Litton’s game translates to the NFL. The fact he is so big but dances and slides well in the pocket is a plus. His willingness to throw darts across the field as well as downfield are NFL desirables. He does not require a perfect pocket to operate.

These are among the elements, Pennington believes, that will flash for Litton at this combine. Litton could very well be that guy who enters an orange and exits an apple.

”And here is where he will begin to tell his story,” Brandt said. “Teams want to hear it. I know I want to hear it.”

Here it is, straight from Litton:

”It shouldn’t take bad things to open your eyes to good things,” he began. “There have been times I didn’t lead in the right way. I’ve made some bad decisions, especially as a teenager. I’m still ashamed to this day of how I put our family name in jeopardy.

”My mom, Lisa, watched as I spent the first two years of my life in a hospital bed dealing with bacterial meningitis. She has had two bouts of breast cancer that she has defeated and now is battling Lupus. Yet, she is the most joyous, selfless person you could ever meet. She has dedicated her life to helping people. She is a solider, a warrior. Mama Litton.

”My dad, Jeff, is tough, spent a lifetime in the car business, the highest of highs and the lowest of lows. I was 13. I went upstairs to the bedroom. My mom was quiet. My dad was in the bathroom emotional. I asked him what was wrong. He said he had just been laid off. It was two weeks before Christmas. It wasn’t the job. He was just so hurt for his family and kids that they wouldn’t have the Christmas he wanted. I remembered these things on the way to correcting my mistakes. This is with me now at the combine.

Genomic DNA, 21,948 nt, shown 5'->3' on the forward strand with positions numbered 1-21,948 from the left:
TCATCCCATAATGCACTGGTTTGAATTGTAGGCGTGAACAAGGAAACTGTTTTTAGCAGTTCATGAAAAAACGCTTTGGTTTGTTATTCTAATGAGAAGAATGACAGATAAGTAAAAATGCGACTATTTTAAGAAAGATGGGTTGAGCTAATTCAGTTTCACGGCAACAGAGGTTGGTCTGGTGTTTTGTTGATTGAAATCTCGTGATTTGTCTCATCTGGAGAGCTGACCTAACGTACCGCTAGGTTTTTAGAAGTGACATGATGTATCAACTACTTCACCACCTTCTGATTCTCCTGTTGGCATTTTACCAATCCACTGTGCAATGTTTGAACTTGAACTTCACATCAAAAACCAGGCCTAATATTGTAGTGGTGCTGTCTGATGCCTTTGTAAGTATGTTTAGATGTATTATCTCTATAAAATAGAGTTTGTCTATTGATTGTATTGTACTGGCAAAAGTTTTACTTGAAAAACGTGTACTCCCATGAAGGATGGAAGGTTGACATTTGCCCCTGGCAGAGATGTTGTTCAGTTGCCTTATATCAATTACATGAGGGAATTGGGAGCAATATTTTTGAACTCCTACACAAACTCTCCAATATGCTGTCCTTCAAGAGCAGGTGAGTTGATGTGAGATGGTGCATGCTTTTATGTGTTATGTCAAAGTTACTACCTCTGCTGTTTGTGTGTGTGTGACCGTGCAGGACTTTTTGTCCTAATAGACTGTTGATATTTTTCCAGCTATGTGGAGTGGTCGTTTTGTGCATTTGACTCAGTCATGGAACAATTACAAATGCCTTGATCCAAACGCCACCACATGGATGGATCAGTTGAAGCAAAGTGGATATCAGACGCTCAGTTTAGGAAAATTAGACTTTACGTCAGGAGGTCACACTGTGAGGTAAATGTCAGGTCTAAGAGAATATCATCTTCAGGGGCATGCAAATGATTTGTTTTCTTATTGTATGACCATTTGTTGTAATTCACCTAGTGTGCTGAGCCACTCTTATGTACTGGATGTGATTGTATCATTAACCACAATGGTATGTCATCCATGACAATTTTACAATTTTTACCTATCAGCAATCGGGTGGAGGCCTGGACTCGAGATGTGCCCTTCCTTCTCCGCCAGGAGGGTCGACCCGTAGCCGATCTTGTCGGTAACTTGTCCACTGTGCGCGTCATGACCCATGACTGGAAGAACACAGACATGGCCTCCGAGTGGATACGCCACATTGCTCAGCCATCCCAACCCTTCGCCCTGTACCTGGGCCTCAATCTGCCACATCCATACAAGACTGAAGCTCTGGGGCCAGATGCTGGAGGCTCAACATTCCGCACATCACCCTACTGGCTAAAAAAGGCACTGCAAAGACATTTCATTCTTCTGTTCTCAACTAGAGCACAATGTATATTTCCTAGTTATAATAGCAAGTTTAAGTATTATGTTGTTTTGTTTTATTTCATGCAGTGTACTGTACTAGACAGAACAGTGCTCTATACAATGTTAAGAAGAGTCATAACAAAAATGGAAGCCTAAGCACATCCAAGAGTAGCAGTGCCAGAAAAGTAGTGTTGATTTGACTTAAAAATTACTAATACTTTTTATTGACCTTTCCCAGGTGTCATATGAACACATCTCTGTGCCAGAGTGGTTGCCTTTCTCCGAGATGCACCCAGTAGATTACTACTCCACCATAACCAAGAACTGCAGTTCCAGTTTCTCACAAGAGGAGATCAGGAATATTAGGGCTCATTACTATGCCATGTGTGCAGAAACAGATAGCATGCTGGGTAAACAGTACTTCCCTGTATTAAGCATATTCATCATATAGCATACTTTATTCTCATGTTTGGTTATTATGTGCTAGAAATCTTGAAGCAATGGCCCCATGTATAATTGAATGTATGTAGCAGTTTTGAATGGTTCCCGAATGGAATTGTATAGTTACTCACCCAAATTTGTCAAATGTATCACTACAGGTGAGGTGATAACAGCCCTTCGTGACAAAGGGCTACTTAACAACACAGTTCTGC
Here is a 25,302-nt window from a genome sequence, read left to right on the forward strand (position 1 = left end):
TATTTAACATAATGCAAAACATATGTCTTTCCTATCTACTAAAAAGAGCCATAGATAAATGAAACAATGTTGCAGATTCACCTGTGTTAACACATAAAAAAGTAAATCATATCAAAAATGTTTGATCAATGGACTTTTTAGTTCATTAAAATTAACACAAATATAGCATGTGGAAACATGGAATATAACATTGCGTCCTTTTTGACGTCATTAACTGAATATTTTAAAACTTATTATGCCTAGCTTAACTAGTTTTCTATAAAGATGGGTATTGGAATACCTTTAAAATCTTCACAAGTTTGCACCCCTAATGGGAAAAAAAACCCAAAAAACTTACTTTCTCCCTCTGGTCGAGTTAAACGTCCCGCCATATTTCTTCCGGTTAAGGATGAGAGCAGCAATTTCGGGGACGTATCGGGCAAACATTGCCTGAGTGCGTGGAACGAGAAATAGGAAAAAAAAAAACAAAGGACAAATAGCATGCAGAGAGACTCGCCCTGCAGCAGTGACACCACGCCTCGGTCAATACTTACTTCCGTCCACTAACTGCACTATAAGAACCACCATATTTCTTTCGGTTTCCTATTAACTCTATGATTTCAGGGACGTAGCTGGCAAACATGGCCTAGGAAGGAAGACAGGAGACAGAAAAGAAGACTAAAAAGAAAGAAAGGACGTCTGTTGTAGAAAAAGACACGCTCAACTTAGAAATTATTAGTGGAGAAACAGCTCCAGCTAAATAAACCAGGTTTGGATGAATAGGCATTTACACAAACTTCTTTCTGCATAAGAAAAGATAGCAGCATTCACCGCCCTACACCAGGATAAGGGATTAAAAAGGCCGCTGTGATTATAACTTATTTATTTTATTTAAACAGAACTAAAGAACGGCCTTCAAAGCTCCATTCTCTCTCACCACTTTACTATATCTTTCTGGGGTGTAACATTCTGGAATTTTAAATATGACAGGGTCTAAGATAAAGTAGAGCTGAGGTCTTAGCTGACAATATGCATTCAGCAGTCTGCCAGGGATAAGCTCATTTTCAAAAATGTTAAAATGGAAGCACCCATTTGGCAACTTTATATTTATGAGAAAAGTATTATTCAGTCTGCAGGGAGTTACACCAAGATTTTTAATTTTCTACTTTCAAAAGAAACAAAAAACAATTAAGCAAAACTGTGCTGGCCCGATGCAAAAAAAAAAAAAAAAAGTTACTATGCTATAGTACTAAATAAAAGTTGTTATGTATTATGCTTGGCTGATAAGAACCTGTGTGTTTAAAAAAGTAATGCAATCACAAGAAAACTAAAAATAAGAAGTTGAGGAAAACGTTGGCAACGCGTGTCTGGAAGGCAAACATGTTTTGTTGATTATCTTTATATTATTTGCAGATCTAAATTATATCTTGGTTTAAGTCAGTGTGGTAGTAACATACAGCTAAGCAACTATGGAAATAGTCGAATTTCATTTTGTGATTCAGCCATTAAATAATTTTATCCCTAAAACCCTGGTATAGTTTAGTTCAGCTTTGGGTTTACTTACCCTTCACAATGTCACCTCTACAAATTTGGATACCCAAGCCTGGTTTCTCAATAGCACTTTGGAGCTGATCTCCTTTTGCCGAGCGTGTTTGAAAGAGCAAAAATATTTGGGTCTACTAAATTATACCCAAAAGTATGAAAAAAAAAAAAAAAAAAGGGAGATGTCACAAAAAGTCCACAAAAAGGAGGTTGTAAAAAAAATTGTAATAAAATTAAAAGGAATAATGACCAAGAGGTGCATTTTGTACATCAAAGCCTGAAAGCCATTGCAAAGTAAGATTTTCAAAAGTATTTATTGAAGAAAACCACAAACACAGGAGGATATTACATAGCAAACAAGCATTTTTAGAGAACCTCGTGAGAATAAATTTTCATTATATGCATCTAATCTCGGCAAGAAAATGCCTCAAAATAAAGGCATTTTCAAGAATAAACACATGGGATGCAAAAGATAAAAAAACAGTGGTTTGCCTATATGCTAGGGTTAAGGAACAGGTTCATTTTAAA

”I’m not nervous. I don’t outthink things. All of the quarterbacks are here. You’re analyzed for your work but you’re also compared to the guys right next to you. It’s a challenge I’m ready for. It’s one I’ve dreamed about.”

The combine is the platform where a quarterback’s rise in the draft process commences.

Litton assures everyone that when this combine is complete, he will not be overlooked. Not as a quality quarterback. Nor as a character person.

”I’m not too high, I’m not too low,” Litton said. “I’m ready for what’s next.”